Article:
To Bill or not to Bill

It seems like a pretty daft question considering that billing is how we get paid but what isn’t such a

It seems like a pretty daft question considering that billing is how we get paid but what isn’t such a daft question is deciding your business’ billing structure. There are different options out there and the one that is most widespread is ‘billing by the hour’. This method is mainly used by lawyers and other service providers who punch the clock as soon as the client enters the workspace but is it the best method? Billing by the hour has sparked major debates and there are mixed feelings about the ethics of this form of billing clients. We can take a look into some of the pros and cons so that you can decide which structure suits your needs (and your clients’) best.

Finding the right balance

Ask yourself:

1. Am I doing myself a disservice billing by the hour?:

Possibly. There are only 24 hours in the day so your productivity is  immediately limited. Also, you are indirectly penalizing yourself by being good at what you do and getting a job done quickly. The faster you work, the less you earn.

2. How about the ethics of this billing method?:

Both parties interests may not necessarily be met. As mentioned previously, it is in the client’s best interest that you complete the work quickly as they don’t get billed as much but it is in the service provider’s best interest to take a little bit longer to be able to bill a few euros more. This is where professionals show their true worth. Will you be honest and bill your client fairly or will you resort to padding your fees?

3. How much is my time worth?:

In order to bill, you must determine how much an hour of your time is worth and whether your target market will be willing to pay your fees. Don’t undervalue or second-guess yourself by working at a much lower rate just to get clients as it will prove difficult later on and you may even find that your clients do not appreciate just how much work and effort you put into their projects.

4. Clock-on, clock-off:

Billing by the hour means keeping track of the amount of time you spend on each project. Many use time-tracking software but this may mean that much of your day is spending starting and stopping the clock which in itself can waste precious time. Bills must be itemized so that the clients can see exactly what they are being billed for. This is an example of a typical lawyer’s itemized bill:

  • 1/2 hour on an email
  • 1/10 hour leaving voice mail for client
  • 1/4 hour consult with the tax office

This can belittle your own work and may make clients hesitate before approaching you, fearing being billed as soon as they breathe near your office instead of regarding you as their go-to person.

5. How happy will my client be?:

Client relations are crucial to your business development so it goes without saying that if your clients are happy with the billing method, it is less likely they will go elsewhere. Some professionals do not provide their clients with an approximate completion date so they are left not knowing what the final charge may be possibly making them suspicious from the get-go. However this will change once the client sees how you work and the final results. Ask yourself, whether your billing structure meet your business and your clients’ needs.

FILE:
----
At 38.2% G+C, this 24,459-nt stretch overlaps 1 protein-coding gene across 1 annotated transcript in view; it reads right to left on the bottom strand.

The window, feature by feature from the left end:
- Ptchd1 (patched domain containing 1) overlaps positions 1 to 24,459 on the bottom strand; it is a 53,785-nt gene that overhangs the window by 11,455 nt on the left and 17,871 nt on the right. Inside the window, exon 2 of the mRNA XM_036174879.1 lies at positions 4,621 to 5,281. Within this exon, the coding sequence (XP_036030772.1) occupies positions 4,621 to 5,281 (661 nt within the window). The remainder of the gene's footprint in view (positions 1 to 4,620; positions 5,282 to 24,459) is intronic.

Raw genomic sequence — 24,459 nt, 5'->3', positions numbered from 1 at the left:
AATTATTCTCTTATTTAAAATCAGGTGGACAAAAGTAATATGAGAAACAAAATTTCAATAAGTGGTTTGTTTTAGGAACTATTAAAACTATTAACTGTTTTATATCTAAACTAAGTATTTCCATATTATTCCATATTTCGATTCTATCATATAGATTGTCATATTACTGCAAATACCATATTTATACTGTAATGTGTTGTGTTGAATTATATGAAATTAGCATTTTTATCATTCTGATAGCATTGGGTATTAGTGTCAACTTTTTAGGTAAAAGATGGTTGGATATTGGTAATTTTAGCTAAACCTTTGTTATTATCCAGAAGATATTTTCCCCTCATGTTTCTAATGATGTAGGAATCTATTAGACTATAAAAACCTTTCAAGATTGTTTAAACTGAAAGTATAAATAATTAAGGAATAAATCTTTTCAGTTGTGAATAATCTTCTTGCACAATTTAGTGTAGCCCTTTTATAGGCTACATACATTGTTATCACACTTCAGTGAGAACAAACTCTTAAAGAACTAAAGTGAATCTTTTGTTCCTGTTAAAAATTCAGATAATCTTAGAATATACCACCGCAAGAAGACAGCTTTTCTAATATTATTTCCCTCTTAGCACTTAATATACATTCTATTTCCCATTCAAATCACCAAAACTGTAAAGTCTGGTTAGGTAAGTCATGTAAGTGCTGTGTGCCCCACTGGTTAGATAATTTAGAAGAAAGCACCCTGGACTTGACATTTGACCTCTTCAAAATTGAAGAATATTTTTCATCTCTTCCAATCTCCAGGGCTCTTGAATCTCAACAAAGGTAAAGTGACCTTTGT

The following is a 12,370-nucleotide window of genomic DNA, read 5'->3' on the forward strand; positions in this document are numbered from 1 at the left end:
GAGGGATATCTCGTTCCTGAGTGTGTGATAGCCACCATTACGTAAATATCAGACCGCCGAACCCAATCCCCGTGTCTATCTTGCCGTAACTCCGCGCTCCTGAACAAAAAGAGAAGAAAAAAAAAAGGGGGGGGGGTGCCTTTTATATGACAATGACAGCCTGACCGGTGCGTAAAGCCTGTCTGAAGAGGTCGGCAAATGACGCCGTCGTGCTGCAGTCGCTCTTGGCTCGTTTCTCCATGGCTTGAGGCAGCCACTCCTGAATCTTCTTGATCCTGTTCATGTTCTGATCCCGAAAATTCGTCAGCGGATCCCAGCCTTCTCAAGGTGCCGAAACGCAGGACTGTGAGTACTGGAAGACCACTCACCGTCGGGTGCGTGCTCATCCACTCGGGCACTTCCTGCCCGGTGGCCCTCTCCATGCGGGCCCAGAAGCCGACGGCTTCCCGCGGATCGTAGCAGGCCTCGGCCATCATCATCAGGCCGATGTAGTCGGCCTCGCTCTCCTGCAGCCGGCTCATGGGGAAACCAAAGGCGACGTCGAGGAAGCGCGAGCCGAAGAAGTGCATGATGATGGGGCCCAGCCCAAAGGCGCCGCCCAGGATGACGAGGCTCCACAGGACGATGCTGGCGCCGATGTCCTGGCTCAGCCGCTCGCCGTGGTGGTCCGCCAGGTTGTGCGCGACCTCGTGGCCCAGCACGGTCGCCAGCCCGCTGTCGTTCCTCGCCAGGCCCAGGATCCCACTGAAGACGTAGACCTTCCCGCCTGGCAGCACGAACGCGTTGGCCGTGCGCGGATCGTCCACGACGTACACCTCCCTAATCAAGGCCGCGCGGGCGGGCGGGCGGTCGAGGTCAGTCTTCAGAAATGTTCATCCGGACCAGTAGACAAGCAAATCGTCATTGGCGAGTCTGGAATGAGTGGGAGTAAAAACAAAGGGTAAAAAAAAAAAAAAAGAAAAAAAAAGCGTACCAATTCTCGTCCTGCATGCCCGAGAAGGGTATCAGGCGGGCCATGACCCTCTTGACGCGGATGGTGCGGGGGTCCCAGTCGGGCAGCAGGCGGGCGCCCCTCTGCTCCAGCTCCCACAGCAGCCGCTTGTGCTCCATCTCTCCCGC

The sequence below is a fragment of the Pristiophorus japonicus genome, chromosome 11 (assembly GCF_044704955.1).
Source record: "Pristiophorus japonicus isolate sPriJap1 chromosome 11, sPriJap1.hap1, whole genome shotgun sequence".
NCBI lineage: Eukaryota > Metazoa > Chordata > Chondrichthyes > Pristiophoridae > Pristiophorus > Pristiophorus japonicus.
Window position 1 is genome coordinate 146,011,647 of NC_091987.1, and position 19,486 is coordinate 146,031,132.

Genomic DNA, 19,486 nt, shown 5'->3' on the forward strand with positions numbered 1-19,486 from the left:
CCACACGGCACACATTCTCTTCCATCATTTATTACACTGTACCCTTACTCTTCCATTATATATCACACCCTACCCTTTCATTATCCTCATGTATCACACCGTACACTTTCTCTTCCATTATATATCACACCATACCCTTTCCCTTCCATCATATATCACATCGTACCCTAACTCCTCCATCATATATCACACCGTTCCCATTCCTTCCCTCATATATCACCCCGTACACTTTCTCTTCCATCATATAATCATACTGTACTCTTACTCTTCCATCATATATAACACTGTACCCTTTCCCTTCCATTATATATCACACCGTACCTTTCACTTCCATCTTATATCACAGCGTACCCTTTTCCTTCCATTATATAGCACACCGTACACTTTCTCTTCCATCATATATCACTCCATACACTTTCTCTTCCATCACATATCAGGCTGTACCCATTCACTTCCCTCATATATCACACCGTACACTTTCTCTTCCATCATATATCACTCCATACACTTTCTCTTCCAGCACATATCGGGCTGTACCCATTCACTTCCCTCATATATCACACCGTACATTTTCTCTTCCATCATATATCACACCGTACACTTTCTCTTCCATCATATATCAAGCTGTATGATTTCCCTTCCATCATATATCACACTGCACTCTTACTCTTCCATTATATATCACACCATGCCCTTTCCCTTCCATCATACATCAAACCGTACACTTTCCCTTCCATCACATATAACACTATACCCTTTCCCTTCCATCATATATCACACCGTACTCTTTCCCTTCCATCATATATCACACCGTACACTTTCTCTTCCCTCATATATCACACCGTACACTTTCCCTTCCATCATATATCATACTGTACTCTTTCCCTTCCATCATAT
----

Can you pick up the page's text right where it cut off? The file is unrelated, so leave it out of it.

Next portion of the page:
Lawyers have remained faithful to billing by the hour and unfortunately they are renowned as the biggest culprits for over billing their clients (generalizing I know, not that this is true in every lawyers case of course) but even that industry is evolving by looking to alternative billing methods that may prove more productive or make for happier clients. The current economic climate has played a big role in these changes as professionals try to accommodate their clients.

As payment is always the more awkward part in the business relationship so it is essential your client is satisfied with the billing structure that is in place and understands exactly what they are paying for as in the long-run it will make the experience a lot less painful.

It looks like hourly billing is here to stay but as I mentioned at the beginning of this post, there are alternatives that can be studied to suit your client or the project at hand. The most common is to establish a flat fee but others would include, results-based feesblended rates or fees by stages.

Canary Admin Services offers three billing methods depending on personal preference or the type of work contracted:

a. Hourly

b. Fee Per Project

c. Monthly Retainer

We can look at the pros and cons of each method and leave it up to you to decide which one works best for you.

About Sabrina L. Williams

Although I was born in the UK, I moved to the Canary Islands, Spain at a young age and I haven't looked back. The Canaries is a fantastic place to live, I mean you can do all types of outdoor activities practically all year round because of the great weather. Horses are my poison but the islands are also a superb spot for water sports so they do attract a lot of attention from people around the world. Anyway, enough about that. Back in 2011, I made one of the biggest, scariest yet best decisions I'd ever made and set-up my own business in the middle of a recession. I love what I do as no two days are the same, plus Spanish law keeps me on my toes as it is constantly changing (often without warning!) so there is always something new to learn. As I've branched out in the world of Administrative Consultancy, I decided to create a blog to discuss topics of interest to others in my industry and my clients, share tips and experiences, to see what new ideas people have for improving their businesses and the like so I hope you'll find the time to join me on this venture...

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